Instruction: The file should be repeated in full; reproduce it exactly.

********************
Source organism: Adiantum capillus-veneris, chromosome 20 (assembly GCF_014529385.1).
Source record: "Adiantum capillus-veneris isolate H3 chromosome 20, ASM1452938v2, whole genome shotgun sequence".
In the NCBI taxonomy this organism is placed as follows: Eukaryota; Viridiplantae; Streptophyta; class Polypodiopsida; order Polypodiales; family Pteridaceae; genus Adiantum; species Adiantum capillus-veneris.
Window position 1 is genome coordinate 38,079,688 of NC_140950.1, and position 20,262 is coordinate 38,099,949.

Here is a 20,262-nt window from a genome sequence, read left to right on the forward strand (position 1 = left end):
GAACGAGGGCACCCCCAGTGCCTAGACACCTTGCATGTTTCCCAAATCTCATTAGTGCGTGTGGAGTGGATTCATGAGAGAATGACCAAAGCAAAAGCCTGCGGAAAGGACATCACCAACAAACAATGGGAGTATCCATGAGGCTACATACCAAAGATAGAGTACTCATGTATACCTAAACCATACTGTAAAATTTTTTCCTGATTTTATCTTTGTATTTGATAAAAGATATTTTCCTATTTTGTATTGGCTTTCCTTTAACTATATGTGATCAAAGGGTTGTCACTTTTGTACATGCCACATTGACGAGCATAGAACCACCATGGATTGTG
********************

Source organism: Adiantum capillus-veneris, chromosome 20 (assembly GCF_014529385.1).
Source record: "Adiantum capillus-veneris isolate H3 chromosome 20, ASM1452938v2, whole genome shotgun sequence".
In the NCBI taxonomy this organism is placed as follows: Eukaryota; Viridiplantae; Streptophyta; class Polypodiopsida; order Polypodiales; family Pteridaceae; genus Adiantum; species Adiantum capillus-veneris.
Window position 1 is genome coordinate 38,079,688 of NC_140950.1, and position 20,262 is coordinate 38,099,949.

Here is a 20,262-nt window from a genome sequence, read left to right on the forward strand (position 1 = left end):
GAACGAGGGCACCCCCAGTGCCTAGACACCTTGCATGTTTCCCAAATCTCATTAGTGCGTGTGGAGTGGATTCATGAGAGAATGACCAAAGCAAAAGCCTGCGGAAAGGACATCACCAACAAACAATGGGAGTATCCATGAGGCTACATACCAAAGATAGAGTACTCATGTATACCTAAACCATACTGTAAAATTTTTTCCTGATTTTATCTTTGTATTTGATAAAAGATATTTTCCTATTTTGTATTGGCTTTCCTTTAACTATATGTGATCAAAGGGTTGTCACTTTTGTACATGCCACATTGACGAGCATAGAACCACCATGGATTGTG